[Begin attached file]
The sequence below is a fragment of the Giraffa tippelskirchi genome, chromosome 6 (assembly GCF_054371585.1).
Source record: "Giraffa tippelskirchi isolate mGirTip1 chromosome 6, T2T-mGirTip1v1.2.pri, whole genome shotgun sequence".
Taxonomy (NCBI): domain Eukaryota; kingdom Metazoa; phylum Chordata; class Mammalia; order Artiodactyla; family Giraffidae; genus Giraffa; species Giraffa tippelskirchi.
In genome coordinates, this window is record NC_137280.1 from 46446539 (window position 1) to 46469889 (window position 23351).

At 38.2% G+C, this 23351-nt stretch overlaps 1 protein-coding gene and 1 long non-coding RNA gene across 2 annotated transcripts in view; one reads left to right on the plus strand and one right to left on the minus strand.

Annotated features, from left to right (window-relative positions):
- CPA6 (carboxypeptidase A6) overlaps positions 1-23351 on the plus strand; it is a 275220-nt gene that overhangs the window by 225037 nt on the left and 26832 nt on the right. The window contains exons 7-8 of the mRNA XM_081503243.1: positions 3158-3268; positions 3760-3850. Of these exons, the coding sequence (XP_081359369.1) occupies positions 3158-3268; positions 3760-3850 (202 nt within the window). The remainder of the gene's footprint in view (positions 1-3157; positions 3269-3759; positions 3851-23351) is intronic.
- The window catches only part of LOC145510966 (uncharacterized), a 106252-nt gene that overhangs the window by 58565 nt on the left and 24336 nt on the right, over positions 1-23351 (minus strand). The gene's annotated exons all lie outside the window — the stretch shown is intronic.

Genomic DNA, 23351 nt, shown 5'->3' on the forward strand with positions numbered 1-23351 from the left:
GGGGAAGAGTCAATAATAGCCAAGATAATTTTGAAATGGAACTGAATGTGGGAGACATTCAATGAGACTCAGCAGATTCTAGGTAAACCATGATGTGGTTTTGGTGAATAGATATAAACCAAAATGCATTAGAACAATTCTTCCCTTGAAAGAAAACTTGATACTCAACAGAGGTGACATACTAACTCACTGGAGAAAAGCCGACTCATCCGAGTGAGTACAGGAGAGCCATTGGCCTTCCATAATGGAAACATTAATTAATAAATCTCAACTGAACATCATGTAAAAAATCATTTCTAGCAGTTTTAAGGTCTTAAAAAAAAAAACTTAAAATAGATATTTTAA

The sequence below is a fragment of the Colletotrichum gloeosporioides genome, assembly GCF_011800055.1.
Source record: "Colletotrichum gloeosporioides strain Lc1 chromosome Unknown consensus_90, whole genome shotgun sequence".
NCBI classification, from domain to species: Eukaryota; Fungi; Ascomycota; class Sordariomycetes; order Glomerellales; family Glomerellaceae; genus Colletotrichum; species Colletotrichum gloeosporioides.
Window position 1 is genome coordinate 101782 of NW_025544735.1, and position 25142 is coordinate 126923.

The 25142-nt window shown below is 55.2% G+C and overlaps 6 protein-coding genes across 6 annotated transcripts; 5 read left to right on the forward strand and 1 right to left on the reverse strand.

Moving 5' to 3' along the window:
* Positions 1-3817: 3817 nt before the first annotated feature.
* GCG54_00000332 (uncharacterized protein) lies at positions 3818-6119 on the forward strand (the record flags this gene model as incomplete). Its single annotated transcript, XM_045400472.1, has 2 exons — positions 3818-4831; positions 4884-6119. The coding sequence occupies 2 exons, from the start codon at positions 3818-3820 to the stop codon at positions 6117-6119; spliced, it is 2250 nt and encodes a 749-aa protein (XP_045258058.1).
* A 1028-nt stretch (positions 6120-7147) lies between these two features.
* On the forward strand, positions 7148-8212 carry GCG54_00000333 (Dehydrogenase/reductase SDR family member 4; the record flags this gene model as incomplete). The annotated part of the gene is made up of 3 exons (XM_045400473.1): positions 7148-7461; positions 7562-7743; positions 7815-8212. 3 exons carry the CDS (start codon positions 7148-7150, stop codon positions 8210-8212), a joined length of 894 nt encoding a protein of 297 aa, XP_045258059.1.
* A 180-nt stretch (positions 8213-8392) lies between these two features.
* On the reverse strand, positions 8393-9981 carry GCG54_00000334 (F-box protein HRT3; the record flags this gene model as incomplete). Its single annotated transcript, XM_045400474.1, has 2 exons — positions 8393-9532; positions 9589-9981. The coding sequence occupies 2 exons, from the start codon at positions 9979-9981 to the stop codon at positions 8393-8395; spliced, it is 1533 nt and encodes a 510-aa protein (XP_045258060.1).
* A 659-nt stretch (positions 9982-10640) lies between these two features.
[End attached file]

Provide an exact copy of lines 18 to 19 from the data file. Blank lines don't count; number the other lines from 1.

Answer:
* GCG54_00000332 (uncharacterized protein) lies at positions 3818-6119 on the forward strand (the record flags this gene model as incomplete). Its single annotated transcript, XM_045400472.1, has 2 exons — positions 3818-4831; positions 4884-6119. The coding sequence occupies 2 exons, from the start codon at positions 3818-3820 to the stop codon at positions 6117-6119; spliced, it is 2250 nt and encodes a 749-aa protein (XP_045258058.1).
* A 1028-nt stretch (positions 6120-7147) lies between these two features.